Most investors with some basic knowledge know about the P/E ratio. That ratio can tell you how expensive an investment is, especially related to comparable companies. Other ratios, like the dividend payout ratio are also helpful measures. More advanced investors may like to be aware of a company’s beta.
Beta measures the temperament of a stock investment. Is it relatively calm or is it likely to have euphoric highs and moody lows and charge up and down like a psychotic kite on a windy day? Some stocks follow the ups-and-downs of the general market. If the market is diving, the stock with a higher beta probably will too. If the market is charging up into the sky, the stock with the higher beta may as well.
Beta is a measure you can see on most financial web sites that tell you about a stock. If the beta is less than 1, it is probably a less volatile investment. If the beta is greater than one, it probably is more volatile than the market. If the beta is 1, then it probably behaves much like the market. For example, a stock with a beta of 1.2 is about 20% more volatile than the S&P 500. If a stock has a beta of 0.5, it will go up (or down) at about half the pace of the market. That can bring some comfort when there is a lot of volatility in the market.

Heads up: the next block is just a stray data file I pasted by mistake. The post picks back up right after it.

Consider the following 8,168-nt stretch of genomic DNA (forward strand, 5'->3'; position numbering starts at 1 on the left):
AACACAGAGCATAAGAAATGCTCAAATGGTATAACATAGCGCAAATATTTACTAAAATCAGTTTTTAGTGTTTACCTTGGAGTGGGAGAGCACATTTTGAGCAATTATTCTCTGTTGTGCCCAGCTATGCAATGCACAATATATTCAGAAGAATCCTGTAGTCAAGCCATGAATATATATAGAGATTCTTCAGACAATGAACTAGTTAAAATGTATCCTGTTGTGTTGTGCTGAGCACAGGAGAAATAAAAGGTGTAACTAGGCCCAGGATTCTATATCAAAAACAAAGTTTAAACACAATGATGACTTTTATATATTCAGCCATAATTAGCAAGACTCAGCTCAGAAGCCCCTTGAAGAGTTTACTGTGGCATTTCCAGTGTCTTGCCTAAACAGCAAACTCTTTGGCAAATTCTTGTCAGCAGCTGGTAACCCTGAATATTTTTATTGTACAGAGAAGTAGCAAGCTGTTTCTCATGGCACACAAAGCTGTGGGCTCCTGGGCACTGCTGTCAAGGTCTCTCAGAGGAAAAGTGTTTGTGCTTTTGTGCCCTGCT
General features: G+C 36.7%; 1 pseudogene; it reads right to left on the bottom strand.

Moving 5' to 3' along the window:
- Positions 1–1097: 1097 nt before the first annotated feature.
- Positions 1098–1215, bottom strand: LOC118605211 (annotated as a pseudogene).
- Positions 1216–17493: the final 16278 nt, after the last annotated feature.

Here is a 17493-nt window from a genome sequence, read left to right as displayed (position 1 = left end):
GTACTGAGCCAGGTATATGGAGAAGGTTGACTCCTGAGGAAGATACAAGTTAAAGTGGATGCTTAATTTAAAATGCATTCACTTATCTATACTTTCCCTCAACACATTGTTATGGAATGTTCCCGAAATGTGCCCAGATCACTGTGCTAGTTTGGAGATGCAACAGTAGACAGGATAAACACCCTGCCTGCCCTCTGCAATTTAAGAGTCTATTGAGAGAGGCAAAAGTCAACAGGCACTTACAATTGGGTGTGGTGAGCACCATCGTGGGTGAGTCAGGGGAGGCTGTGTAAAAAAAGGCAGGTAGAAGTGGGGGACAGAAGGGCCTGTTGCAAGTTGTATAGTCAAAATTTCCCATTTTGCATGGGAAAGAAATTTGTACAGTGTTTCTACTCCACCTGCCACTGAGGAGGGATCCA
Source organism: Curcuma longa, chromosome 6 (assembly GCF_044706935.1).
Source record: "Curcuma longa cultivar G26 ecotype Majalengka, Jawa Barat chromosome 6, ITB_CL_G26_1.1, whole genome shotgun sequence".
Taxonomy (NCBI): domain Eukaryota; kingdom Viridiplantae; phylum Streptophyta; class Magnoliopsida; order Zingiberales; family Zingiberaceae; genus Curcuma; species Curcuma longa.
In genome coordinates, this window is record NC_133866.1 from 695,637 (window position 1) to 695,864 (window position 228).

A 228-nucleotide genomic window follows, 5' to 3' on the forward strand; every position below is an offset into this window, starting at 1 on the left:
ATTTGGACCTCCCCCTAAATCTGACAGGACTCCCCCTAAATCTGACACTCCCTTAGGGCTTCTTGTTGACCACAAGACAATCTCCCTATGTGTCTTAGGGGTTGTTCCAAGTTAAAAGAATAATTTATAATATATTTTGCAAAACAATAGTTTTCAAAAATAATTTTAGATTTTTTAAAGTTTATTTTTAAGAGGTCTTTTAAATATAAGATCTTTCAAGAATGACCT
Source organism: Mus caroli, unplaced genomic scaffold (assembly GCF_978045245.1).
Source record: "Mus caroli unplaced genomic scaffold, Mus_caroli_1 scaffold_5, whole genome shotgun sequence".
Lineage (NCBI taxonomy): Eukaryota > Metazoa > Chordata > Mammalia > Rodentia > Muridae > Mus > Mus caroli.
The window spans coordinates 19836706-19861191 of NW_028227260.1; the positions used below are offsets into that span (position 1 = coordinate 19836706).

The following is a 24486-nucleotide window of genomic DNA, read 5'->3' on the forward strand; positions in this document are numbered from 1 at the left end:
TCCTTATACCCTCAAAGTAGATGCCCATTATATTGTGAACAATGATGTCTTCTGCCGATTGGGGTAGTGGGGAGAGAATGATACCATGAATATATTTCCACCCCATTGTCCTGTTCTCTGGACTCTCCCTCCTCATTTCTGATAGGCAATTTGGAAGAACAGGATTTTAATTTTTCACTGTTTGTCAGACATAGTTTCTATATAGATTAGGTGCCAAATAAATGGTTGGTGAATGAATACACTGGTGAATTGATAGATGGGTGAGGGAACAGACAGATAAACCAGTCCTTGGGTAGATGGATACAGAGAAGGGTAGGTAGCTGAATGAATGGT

One investment I own is a technology company with the ticker symbol KLAC. KLAC is more volatile than the general market. If you look at the “Snapshot” for KLAC on the Fidelity Investments web site and scroll down, you will see a section that looks like the following. KLAC has a beta of 1.15%. That means it will be more volatile than the average investment by at least 15%. But notice the EPS growth. I am willing to ride out volatility to invest in a company with earnings growth.
I downloaded the top 100 low-beta stocks from https://www.suredividend.com/low-beta-stocks/ and then looked to see which ones I might own. The next image on this post shows the nineteen we have in our portfolio. It isn’t surprising to see utilities, telecom and retail stocks in this mix.